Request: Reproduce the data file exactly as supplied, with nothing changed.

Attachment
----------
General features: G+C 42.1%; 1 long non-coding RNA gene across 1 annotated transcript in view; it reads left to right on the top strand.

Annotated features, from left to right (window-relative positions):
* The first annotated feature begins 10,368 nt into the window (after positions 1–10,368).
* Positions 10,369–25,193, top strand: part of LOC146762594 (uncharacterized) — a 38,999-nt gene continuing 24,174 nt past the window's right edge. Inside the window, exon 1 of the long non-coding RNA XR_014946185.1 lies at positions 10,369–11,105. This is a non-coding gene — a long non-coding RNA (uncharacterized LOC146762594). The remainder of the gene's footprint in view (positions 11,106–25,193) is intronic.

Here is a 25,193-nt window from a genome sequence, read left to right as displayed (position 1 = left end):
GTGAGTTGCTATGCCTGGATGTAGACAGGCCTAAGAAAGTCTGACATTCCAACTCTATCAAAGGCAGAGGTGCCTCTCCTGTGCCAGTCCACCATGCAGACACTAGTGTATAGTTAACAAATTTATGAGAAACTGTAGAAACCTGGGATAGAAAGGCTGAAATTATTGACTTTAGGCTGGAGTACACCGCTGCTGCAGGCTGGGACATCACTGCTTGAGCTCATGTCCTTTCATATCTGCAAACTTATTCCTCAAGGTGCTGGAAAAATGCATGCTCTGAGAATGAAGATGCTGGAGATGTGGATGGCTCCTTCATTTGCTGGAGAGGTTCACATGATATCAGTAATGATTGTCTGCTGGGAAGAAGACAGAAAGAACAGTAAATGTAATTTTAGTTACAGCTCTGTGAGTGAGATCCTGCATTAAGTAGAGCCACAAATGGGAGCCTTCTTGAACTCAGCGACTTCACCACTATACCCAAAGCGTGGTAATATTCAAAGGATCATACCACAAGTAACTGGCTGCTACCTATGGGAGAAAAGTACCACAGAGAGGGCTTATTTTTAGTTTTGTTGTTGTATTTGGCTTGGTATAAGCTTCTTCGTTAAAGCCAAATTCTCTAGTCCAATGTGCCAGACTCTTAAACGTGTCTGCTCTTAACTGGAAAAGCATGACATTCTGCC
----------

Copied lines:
General features: G+C 42.1%; 1 long non-coding RNA gene across 1 annotated transcript in view; it reads left to right on the top strand.

Annotated features, from left to right (window-relative positions):
* The first annotated feature begins 10,368 nt into the window (after positions 1–10,368).
* Positions 10,369–25,193, top strand: part of LOC146762594 (uncharacterized) — a 38,999-nt gene continuing 24,174 nt past the window's right edge. Inside the window, exon 1 of the long non-coding RNA XR_014946185.1 lies at positions 10,369–11,105. This is a non-coding gene — a long non-coding RNA (uncharacterized LOC146762594). The remainder of the gene's footprint in view (positions 11,106–25,193) is intronic.

Here is a 25,193-nt window from a genome sequence, read left to right as displayed (position 1 = left end):
GTGAGTTGCTATGCCTGGATGTAGACAGGCCTAAGAAAGTCTGACATTCCAACTCTATCAAAGGCAGAGGTGCCTCTCCTGTGCCAGTCCACCATGCAGACACTAGTGTATAGTTAACAAATTTATGAGAAACTGTAGAAACCTGGGATAGAAAGGCTGAAATTATTGACTTTAGGCTGGAGTACACCGCTGCTGCAGGCTGGGACATCACTGCTTGAGCTCATGTCCTTTCATATCTGCAAACTTATTCCTCAAGGTGCTGGAAAAATGCATGCTCTGAGAATGAAGATGCTGGAGATGTGGATGGCTCCTTCATTTGCTGGAGAGGTTCACATGATATCAGTAATGATTGTCTGCTGGGAAGAAGACAGAAAGAACAGTAAATGTAATTTTAGTTACAGCTCTGTGAGTGAGATCCTGCATTAAGTAGAGCCACAAATGGGAGCCTTCTTGAACTCAGCGACTTCACCACTATACCCAAAGCGTGGTAATATTCAAAGGATCATACCACAAGTAACTGGCTGCTACCTATGGGAGAAAAGTACCACAGAGAGGGCTTATTTTTAGTTTTGTTGTTGTATTTGGCTTGGTATAAGCTTCTTCGTTAAAGCCAAATTCTCTAGTCCAATGTGCCAGACTCTTAAACGTGTCTGCTCTTAACTGGAAAAGCATGACATTCTGCC